The subject of the Mesoamerican calendars is one of the most important in the field of the Precolumbian cultures. It translates the ancient Americans' way of conceiving time, in relation to space, the deities, the course of the planets and stars, the states of matter, the colors, and the other symbols and associated elements that constitute the universe, and give shape to cosmogony, in the native vision. Time is a "measure" (which always presupposes a space), a module and a proportion linking the different parts if the cosmos, and thus is an element of union among them. But above all, it is the law, which, in its indefectible observance, makes all of this possible. For we notice that its presence-manifested by movement-obeys the standards and periodic rhythms that bind together beings, phenomena, and things, establishing parameters, analogies, and prototypes that lead immediately to the idea of one single universal model, whose manifestation is the totality of the possible, and its most evident expression universal life, along with nature as a symbol thereof.1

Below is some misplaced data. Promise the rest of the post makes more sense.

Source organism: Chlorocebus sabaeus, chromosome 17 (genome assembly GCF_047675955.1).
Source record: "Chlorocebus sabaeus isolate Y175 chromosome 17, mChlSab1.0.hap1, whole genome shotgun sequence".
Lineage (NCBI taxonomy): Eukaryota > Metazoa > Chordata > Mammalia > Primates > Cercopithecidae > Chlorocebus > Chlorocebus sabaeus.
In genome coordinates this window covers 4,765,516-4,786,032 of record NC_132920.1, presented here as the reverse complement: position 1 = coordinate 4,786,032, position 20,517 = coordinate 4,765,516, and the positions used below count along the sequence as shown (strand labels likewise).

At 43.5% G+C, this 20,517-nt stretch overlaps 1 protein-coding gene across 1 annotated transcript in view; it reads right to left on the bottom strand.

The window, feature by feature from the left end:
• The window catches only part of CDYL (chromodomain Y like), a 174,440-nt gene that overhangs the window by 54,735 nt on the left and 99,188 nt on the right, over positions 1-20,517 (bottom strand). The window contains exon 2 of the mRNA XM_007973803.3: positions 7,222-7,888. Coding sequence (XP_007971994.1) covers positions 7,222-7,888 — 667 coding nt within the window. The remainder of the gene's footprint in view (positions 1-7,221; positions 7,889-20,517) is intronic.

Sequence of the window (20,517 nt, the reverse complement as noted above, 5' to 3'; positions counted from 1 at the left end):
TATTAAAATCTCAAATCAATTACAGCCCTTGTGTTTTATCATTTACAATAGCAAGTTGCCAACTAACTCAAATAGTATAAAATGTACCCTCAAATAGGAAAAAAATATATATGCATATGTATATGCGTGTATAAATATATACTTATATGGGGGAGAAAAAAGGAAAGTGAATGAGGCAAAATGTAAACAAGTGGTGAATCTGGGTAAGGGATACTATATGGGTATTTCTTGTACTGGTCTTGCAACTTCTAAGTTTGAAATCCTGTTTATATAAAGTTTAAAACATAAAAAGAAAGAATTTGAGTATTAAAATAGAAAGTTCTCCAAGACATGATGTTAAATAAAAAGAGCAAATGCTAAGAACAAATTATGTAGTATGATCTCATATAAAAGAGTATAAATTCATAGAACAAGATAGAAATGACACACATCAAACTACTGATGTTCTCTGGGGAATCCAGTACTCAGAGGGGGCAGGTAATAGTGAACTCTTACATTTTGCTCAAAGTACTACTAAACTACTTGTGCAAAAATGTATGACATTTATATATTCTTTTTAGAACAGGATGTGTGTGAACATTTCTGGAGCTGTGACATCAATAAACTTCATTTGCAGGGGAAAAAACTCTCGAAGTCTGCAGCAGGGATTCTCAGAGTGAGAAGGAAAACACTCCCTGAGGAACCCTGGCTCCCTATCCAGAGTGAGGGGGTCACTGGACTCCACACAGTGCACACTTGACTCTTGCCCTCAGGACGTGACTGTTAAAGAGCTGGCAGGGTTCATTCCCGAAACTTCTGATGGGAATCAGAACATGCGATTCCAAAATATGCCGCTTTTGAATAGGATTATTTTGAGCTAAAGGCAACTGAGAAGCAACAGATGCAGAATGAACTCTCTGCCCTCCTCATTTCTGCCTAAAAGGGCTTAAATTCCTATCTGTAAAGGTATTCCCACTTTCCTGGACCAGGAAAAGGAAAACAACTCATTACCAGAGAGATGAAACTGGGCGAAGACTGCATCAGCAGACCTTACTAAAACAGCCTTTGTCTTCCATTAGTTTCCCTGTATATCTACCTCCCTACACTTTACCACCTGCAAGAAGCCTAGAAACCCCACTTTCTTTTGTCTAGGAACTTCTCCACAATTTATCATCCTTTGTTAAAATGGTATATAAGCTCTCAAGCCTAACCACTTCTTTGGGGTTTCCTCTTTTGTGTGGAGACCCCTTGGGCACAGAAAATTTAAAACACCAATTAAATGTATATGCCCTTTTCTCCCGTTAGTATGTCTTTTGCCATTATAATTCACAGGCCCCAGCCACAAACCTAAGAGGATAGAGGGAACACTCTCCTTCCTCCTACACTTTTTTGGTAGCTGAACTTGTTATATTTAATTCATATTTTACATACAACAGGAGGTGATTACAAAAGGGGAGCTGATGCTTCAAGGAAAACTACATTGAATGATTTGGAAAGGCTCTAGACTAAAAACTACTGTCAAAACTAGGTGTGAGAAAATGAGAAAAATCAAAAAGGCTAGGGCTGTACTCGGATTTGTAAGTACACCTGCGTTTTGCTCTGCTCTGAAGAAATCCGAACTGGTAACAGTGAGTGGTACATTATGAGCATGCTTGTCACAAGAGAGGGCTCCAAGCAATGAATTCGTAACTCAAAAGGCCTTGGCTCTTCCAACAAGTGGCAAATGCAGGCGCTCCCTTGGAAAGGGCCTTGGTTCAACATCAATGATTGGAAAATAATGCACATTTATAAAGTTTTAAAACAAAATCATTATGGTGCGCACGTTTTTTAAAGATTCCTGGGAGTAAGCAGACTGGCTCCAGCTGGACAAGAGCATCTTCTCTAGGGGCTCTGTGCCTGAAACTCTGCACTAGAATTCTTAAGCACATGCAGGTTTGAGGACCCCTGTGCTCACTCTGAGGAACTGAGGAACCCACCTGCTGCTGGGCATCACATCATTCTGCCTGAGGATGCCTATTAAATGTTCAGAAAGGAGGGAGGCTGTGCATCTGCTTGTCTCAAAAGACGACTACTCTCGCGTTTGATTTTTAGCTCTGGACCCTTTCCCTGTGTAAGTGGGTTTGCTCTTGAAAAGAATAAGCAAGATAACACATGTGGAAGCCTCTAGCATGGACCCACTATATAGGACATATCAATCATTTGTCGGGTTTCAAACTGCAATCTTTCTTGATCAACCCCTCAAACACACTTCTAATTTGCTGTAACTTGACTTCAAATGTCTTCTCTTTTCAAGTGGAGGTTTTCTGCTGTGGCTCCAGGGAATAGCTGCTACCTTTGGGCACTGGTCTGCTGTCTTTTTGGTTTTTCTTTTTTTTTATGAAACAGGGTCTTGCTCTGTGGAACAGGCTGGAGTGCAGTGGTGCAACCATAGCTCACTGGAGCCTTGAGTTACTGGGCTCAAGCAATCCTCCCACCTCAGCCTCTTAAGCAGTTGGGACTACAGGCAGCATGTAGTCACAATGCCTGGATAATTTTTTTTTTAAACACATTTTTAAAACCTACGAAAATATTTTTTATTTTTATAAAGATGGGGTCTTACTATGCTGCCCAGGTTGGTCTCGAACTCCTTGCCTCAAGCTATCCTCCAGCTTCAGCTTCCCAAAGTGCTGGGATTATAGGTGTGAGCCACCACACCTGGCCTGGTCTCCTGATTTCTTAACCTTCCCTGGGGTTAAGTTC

Time, then, is always present time. It is not something generated in the beginning and subsisting as an abstract component of psychophysical reality. Rather, it expresses that very reality now. It is one of the conditions of reality-that is, an ever-present element without which life would be impossible. Its quality, then, is that of a constitutive part of the cosmos, and its manner of manifestation-which can be measured quantitatively in space-the way in which time expresses itself, and therefore a key to an understanding of its essence, is a valid module for creation as a whole. In this perspective, the revolutions of the planets and stars in the firmament will obviously be of particular importance. Being stable, in comparison with the rapidity of the movement of the earth, they will of course serve as guides, and points of reference, for the establishment of the general standards of the whole-the harmony of what Pythagoras called the "music of the spheres"-which is achieved by the interaction of all individual motions, including that of the earth, and involves what is produced on the earth, beginning with the human being.2 The latter, in the Precolumbian cultures, did not live in isolation, as if divorced from the cosmogony, as we have said. After all, for traditional cultures, all life is one, despite its multiple manifestations of various orders. In that flux, in that navigation, whose protagonist is the human being, objects change their form, and phenomena constantly succeed one another, as do the moods of the gods, especially those linked with atmospheric phenomena and with the earth, which are speedier and more changeable in comparison with the near-impassibility of the loftiest deities, who are much slower, and far more ancient, and ply the sky with such imposing majesty.